Chapter 6 : Mary's Policy (1553 - 1554)
Mary, like any other monarch, needed a Privy Council. In a display of pragmatism, she took at face value the contrition of those who had begged forgiveness for any involvement in the attempted coup, and leavened their untrustworthiness by appointing some of the household officers who had served her since the 1530s.
She also, unwisely in hindsight, put far too much trust in Simon Renard, the Imperial Ambassador. Since, in Mary’s mind, the Emperor had been her champion and protector for years, she believed that he continued to have her best interests at heart, but for Charles, his support of his cousin would always be subordinate to the best interests of his vast empire, and sometimes, what was good for the empire was not good for Mary. Nevertheless, she did not follow Renard’s advice slavishly, an instance being her refusal to listen to his urgings to have Lady Jane and her husband executed.
The new Queen had two overwhelming ambitions. To restore the religious and social world to the lost Elysian Fields of her childhood, before her father had questioned his marriage to her mother, and to have an heir of her own. Both of these ambitions were within the realm of the possible as matters stood in 1553, but there were serious obstacles to their easy achievement.
To take the religious question first, the vast majority of the population, other than a small, but very vocal group in London and the south east, were still Catholic in their religious habits and inclinations. The situation as left at the death of Henry VIII was essentially one of Catholic practice, with some innovations around an English Bible, and, most radical of all, the removal of the Pope as the head of the Church. Almost immediately, the banned altars and relics that had been hidden away reappeared, and a Latin Mass was sung in London.
This was not universally welcome in the capital, and a number of Protestant preachers began to incite rebellion. Mary was, of course, according to law, the Supreme Head of the Church. However, she did not use this power to immediately reintroduce Catholicism. Instead, she announced that, whilst she herself would not deny her own faith, there would be no compulsion in religious matters until Parliament had been called.
Mary did, however, immediately begin to put pressure on her half-sister to attend Mass and show herself a Catholic. Elizabeth, claiming that she had never been taught the old religion (which cannot be true, as she was thirteen at the time of her father’s death, and both she and Edward had worshipped in conformity with the Act of Six Articles) asked for instruction. She soon aroused suspicions of her sincerity when she complained of stomach-aches during Mass or was prevented from attendance by minor illnesses.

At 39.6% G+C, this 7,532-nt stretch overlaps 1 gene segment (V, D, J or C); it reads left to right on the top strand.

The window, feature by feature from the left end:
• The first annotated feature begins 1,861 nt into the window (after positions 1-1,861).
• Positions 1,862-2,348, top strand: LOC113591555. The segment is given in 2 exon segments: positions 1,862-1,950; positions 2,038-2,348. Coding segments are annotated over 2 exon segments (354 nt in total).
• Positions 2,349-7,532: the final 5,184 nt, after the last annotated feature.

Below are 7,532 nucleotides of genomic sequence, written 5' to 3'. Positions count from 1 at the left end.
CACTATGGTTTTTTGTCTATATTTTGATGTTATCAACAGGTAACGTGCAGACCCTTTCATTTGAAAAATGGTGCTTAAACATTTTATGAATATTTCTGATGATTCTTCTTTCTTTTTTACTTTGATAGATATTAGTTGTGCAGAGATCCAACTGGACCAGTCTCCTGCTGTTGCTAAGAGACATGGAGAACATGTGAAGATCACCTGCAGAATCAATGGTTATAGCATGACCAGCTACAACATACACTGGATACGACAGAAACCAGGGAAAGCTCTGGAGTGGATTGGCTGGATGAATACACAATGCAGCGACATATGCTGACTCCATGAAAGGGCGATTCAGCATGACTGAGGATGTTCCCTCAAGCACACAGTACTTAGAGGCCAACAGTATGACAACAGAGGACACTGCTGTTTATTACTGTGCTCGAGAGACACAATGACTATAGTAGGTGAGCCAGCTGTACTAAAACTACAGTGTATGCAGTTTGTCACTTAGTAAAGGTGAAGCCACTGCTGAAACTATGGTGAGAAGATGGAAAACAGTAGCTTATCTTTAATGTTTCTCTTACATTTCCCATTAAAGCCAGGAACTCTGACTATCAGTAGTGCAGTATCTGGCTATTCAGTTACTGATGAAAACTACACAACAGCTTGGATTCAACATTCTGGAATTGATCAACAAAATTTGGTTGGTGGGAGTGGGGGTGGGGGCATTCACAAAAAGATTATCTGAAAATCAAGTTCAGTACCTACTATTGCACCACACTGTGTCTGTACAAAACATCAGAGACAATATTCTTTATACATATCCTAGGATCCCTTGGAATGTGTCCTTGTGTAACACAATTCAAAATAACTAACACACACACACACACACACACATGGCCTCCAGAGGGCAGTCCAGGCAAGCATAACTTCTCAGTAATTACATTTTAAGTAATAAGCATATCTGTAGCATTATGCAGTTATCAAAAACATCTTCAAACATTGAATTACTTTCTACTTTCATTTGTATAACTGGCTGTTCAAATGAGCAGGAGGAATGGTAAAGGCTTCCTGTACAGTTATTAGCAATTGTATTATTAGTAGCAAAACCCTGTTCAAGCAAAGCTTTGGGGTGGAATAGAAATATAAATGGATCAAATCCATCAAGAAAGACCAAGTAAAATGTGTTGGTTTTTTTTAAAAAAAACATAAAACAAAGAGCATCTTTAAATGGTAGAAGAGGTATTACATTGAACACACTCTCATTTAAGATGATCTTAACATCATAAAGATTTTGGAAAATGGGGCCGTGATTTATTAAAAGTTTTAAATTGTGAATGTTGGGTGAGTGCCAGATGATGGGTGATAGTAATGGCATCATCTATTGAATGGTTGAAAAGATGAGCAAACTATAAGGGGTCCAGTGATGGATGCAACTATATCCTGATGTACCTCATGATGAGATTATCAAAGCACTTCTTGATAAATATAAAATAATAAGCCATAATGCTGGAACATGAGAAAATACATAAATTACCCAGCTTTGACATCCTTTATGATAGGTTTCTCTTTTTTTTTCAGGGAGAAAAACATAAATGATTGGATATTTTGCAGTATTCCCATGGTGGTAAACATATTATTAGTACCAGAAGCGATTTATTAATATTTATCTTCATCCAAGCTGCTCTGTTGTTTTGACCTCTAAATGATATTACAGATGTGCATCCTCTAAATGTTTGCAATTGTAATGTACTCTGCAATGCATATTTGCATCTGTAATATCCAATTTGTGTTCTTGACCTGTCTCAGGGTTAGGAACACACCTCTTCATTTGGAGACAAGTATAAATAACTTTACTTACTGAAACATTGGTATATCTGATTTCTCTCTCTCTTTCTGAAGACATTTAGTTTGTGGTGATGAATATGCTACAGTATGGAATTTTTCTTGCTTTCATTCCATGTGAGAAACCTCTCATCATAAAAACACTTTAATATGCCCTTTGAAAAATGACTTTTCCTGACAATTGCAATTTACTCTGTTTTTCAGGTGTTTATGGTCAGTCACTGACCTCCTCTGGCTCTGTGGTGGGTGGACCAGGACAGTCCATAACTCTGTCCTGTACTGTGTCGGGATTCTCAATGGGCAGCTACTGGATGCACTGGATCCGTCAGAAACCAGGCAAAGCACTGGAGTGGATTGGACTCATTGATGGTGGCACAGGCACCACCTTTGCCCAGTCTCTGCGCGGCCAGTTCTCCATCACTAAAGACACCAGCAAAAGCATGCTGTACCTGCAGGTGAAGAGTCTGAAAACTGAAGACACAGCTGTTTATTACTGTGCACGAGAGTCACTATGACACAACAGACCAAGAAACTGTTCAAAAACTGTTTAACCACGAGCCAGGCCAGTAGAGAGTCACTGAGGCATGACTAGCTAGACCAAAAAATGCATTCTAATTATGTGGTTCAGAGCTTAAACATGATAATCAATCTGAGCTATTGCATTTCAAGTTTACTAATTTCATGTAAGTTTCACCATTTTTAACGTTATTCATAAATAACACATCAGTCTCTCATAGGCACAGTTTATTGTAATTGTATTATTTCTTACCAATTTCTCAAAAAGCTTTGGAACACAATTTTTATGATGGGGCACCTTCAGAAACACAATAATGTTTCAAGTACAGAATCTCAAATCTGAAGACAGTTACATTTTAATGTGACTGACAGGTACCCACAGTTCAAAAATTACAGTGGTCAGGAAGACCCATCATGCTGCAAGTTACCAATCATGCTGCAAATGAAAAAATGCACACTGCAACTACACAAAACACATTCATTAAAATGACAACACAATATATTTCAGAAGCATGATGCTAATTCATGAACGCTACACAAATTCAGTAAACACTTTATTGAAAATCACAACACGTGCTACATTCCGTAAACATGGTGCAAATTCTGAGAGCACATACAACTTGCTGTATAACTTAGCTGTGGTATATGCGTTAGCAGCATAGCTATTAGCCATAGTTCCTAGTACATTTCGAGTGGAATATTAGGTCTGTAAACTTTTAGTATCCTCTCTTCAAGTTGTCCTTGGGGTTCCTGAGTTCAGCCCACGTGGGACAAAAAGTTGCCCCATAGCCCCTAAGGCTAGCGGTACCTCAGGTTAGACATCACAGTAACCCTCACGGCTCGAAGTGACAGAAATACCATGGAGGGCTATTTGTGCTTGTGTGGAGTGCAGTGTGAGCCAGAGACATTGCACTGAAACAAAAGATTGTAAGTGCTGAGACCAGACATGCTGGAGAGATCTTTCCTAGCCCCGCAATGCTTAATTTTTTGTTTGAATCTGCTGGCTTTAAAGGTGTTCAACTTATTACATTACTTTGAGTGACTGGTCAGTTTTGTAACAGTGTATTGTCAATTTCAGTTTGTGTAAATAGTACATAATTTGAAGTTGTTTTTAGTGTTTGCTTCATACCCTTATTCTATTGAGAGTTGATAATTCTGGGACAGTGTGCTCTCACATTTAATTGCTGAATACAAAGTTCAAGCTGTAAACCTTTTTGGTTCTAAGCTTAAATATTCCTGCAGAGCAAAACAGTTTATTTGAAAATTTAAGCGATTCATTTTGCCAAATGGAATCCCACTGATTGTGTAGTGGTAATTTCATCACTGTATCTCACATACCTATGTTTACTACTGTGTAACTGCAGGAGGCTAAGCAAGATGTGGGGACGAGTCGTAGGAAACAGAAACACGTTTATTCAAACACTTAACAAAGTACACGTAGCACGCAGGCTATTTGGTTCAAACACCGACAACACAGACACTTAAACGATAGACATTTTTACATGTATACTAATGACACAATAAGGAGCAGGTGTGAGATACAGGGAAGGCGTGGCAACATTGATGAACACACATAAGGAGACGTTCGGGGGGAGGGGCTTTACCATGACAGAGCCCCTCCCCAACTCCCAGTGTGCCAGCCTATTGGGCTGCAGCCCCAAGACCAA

The Parliament of late 1553 was happy to unravel the religious legislation of Edward’s reign, reflecting the opinions of the majority of the population. This Parliament also repealed the Treason Acts which had been passed in Henry VIII’s reign, returning the definition of treason to that of the Act of 1352 which required action against the monarch, rather than just verbal attacks.
The question of Papal Supremacy, however, was more difficult. To remember a time when the Pope was supreme, you had to be in your late thirties, in a time when a growing population meant that fifty per cent of the population was well under this age. There was plenty of enthusiasm for the return of the saints’ days, the processions, the prayers for the dead and the ritual of the centuries, but there was little appetite for payment of taxes to a foreign power.
The other stumbling block, was the land distribution that had followed the dissolution of the monasteries. Even committed Catholics in religion had profited greatly from the land grab, and very few were willing to put their souls above their purses in this case.
For Mary, however, Papal Supremacy mattered, because, if the Pope had no spiritual power higher than that of other bishops, he could not have legitimately granted the dispensation for her parents' marriage. She would probably have been better advised to say nothing on the topic and just accept her position as Queen without concentrating on the whys and wherefores as Elizabeth was later to do. Mary however, was not of a character to cope well with indecision, and, of course, she also genuinely believed in Papal Supremacy and the importance of a single, united Christendom under his leadership.
Some, such as her Lord Chancellor, Bishop Gardiner, who had been happy to deny papal supremacy in the 1530s had come to the conclusion that only by having a central authority could fragmentation of religion be avoided essential in an age that saw religious uniformity as absolutely necessary for the proper functioning of society.
Nevertheless, in this first Parliament, Papal Supremacy was not restored. Mary even took advantage of her position as Supreme Head (although she avoided use of the title) to lay down injunctions as to the conduct of services, and the deprivation of their sees from married priests who refused to abandon their wives.